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Subject: Re: [docbook-apps] Re: [Q] =?utf-8?q?=A0multilingual?= website?

On Sunday 21 March 2004 09.09, Dave Pawson wrote:
> At 00:03 21/03/2004, luis miguel morillas wrote:
> >If we want to apply this workflow to docbook website sites,
> >i think we must to follow the next process:
> >
> >1. create docbook-original.xml files and layout.xml file.
> >2. generate docbook.po (xml2po) files and translate them (trasnlators
> > task) 3. generate docbook-translated.xml files (po2xml).
> >4. generate html files with xslt processor, hacking layout.xml to
> >    make the new docbook-translated.xml files.
> What do you expect the docbook-original.xml files to look like?

KDE's original docbook files are perfectly ordinary (and valid) docbook XML 
files.  We do use a customization layer on the DTD, but it's mostly to deal 
with our very extensive use of entities - there's actually only one single 
change to the DocBook DTD itself, and that is a restriction, to require 
specific elements in <bookinfo> that are normally optional.  

> With no content?

No, all the content is in the docbook files as normal

>    I don't know what a .po file is?

.po is the file format for GNU gettext, which is a very common translation 
format and toolchain.  There are very many editors available that can handle 
this format, or it can be edited in a plain text format.  It's the method 
used by virtually all open source UNIX based software (and then some) to 
translate the visible GUIs of applications (for instance, the menus, on 
screen dialogs, and command lines)  We just leveraged the existing very large 
userbase already translating KDE itself, so they can work in a (for them) 
familiar format that is specifically designed for translation.

I can make plenty of examples available, if you'd like to see them.

Our xml2po and po2xml are simply tools that convert xml into po format, and po 
back into valid docbook xml.

> Why not translate the docbook-original into x.en.xml and x.fr.xml?

That's exactly what these tools are for. However, translating in place in a 
docbook file is an enormous task, and synching changes in content in a 
paragraph based format such as documentation, is a very intense task.  .po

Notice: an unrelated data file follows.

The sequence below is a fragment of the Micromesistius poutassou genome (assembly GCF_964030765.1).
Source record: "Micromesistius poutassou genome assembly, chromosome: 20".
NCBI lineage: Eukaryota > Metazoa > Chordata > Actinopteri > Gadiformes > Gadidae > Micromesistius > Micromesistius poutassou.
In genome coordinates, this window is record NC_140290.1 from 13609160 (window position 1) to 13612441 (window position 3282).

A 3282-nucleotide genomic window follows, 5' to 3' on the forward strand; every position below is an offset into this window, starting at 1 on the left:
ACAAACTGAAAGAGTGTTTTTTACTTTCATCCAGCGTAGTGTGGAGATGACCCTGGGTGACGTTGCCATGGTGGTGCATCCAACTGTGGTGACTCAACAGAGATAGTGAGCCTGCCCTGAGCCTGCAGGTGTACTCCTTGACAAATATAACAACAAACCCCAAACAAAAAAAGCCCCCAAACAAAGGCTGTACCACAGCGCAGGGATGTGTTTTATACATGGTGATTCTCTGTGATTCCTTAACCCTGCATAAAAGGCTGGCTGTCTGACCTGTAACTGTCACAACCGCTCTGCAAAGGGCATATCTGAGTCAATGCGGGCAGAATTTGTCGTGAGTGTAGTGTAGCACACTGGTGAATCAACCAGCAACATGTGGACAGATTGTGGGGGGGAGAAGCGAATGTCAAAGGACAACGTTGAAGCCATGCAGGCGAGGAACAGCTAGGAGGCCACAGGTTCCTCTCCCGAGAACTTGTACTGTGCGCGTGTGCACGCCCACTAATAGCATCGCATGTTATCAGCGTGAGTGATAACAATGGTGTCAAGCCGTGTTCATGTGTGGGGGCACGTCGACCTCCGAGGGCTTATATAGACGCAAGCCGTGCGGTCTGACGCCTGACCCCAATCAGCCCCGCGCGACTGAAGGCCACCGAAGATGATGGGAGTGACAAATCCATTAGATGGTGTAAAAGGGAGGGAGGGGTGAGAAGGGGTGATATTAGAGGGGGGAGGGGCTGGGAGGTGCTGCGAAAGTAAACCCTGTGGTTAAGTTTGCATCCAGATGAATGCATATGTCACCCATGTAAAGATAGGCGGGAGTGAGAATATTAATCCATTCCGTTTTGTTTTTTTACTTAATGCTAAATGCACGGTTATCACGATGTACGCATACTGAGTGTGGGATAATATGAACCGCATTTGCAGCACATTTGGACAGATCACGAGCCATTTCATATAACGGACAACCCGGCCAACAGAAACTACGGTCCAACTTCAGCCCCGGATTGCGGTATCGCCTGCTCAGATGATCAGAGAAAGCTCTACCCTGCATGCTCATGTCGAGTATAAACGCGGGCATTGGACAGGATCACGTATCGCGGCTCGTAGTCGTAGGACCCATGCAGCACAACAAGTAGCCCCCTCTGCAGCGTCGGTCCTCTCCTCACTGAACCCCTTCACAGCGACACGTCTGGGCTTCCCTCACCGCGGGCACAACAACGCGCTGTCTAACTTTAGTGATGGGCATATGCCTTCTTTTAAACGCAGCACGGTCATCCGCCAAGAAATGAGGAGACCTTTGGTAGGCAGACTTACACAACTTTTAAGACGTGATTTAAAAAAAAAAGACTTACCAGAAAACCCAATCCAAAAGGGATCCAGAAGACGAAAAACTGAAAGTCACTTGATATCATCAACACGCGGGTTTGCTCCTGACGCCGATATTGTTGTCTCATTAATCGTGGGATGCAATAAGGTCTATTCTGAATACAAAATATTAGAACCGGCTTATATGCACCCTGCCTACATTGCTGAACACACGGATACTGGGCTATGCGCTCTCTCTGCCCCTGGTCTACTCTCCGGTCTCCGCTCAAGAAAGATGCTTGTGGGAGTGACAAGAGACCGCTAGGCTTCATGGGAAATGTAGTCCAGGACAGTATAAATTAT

aware editors can quickly point out which specific passages have changed, if 
those changes are markup, content, or just whitespace, and if they need 
translation at all.    It is a much better format for this than a docbook 
file, because it separates out things into single 'messages', where a message 
might be a menu item, or a single command line option (for an application 
GUI) or a <para> or a <term> or some other small and manageable chunk of 
text, for a docbook document.

We have something like 1500 docs translated into as many as 40 languages using 
this system, and support for very many more, there are 72 languages that have 
at least started translations, although, some of them are already abandoned.  

> Is there something special about the .po files that makes
> them easy to work with for translation?

Indeed, they make translation a breeze compared to working directly in 

> Which files are used as the input to step 4?

po2xml creates valid docbook XML files entirely in the target language, which 
are then processed as normal.

You can see all this in action here:

For instance here, the user manual for the Konqueror Browser, in 
English: http://docs.kde.org/en/3.2/kdebase/konqueror/
German: http://docs.kde.org/de/HEAD/kdebase/konqueror/
French: http://docs.kde.org/fr/HEAD/kdebase/konqueror/
Spanish: http://docs.kde.org/es/HEAD/kdebase/konqueror/

However, we're not doing the content negotiation, and only the three most 
complete languages are currently available in addition to English - this will 
change very soon, it's a little time consuming to set up initially, but once 
a language is added, the entire process is automated - a new english version 
appears when an updated is checked into CVS, and a new translated version 
appears when a translator checks in their update.  

Lauri Watts
KDE Documentation: http://i18n.kde.org/doc/
KDE on FreeBSD: http://freebsd.kde.org/


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